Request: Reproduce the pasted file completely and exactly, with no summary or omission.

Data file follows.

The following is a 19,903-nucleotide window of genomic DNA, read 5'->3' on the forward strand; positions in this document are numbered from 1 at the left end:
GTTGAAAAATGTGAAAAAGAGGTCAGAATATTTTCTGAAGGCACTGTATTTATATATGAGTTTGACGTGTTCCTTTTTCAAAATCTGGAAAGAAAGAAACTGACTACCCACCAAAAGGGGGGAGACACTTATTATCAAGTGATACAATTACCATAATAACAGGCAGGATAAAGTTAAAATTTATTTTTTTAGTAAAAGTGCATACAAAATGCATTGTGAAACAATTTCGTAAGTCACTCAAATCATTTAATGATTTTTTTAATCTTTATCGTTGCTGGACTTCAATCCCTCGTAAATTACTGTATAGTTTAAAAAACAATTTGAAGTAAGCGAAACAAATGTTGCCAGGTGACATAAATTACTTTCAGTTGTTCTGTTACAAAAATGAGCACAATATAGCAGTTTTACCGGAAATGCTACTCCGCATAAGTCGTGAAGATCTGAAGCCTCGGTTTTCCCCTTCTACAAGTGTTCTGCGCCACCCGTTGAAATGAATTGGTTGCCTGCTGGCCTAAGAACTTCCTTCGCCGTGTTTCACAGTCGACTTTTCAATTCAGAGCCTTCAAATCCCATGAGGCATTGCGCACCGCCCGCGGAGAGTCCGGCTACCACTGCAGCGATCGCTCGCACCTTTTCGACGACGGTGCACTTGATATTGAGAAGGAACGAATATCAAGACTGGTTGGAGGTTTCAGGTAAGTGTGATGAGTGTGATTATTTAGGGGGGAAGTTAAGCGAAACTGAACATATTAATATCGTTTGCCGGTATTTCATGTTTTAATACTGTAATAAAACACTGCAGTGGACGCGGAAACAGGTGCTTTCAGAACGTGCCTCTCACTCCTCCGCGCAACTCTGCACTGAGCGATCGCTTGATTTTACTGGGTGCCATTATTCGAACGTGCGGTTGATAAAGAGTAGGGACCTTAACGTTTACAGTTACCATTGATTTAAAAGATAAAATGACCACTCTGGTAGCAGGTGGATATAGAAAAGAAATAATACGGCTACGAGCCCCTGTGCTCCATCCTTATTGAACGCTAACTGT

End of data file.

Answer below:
The following is a 19,903-nucleotide window of genomic DNA, read 5'->3' on the forward strand; positions in this document are numbered from 1 at the left end:
GTTGAAAAATGTGAAAAAGAGGTCAGAATATTTTCTGAAGGCACTGTATTTATATATGAGTTTGACGTGTTCCTTTTTCAAAATCTGGAAAGAAAGAAACTGACTACCCACCAAAAGGGGGGAGACACTTATTATCAAGTGATACAATTACCATAATAACAGGCAGGATAAAGTTAAAATTTATTTTTTTAGTAAAAGTGCATACAAAATGCATTGTGAAACAATTTCGTAAGTCACTCAAATCATTTAATGATTTTTTTAATCTTTATCGTTGCTGGACTTCAATCCCTCGTAAATTACTGTATAGTTTAAAAAACAATTTGAAGTAAGCGAAACAAATGTTGCCAGGTGACATAAATTACTTTCAGTTGTTCTGTTACAAAAATGAGCACAATATAGCAGTTTTACCGGAAATGCTACTCCGCATAAGTCGTGAAGATCTGAAGCCTCGGTTTTCCCCTTCTACAAGTGTTCTGCGCCACCCGTTGAAATGAATTGGTTGCCTGCTGGCCTAAGAACTTCCTTCGCCGTGTTTCACAGTCGACTTTTCAATTCAGAGCCTTCAAATCCCATGAGGCATTGCGCACCGCCCGCGGAGAGTCCGGCTACCACTGCAGCGATCGCTCGCACCTTTTCGACGACGGTGCACTTGATATTGAGAAGGAACGAATATCAAGACTGGTTGGAGGTTTCAGGTAAGTGTGATGAGTGTGATTATTTAGGGGGGAAGTTAAGCGAAACTGAACATATTAATATCGTTTGCCGGTATTTCATGTTTTAATACTGTAATAAAACACTGCAGTGGACGCGGAAACAGGTGCTTTCAGAACGTGCCTCTCACTCCTCCGCGCAACTCTGCACTGAGCGATCGCTTGATTTTACTGGGTGCCATTATTCGAACGTGCGGTTGATAAAGAGTAGGGACCTTAACGTTTACAGTTACCATTGATTTAAAAGATAAAATGACCACTCTGGTAGCAGGTGGATATAGAAAAGAAATAATACGGCTACGAGCCCCTGTGCTCCATCCTTATTGAACGCTAACTGT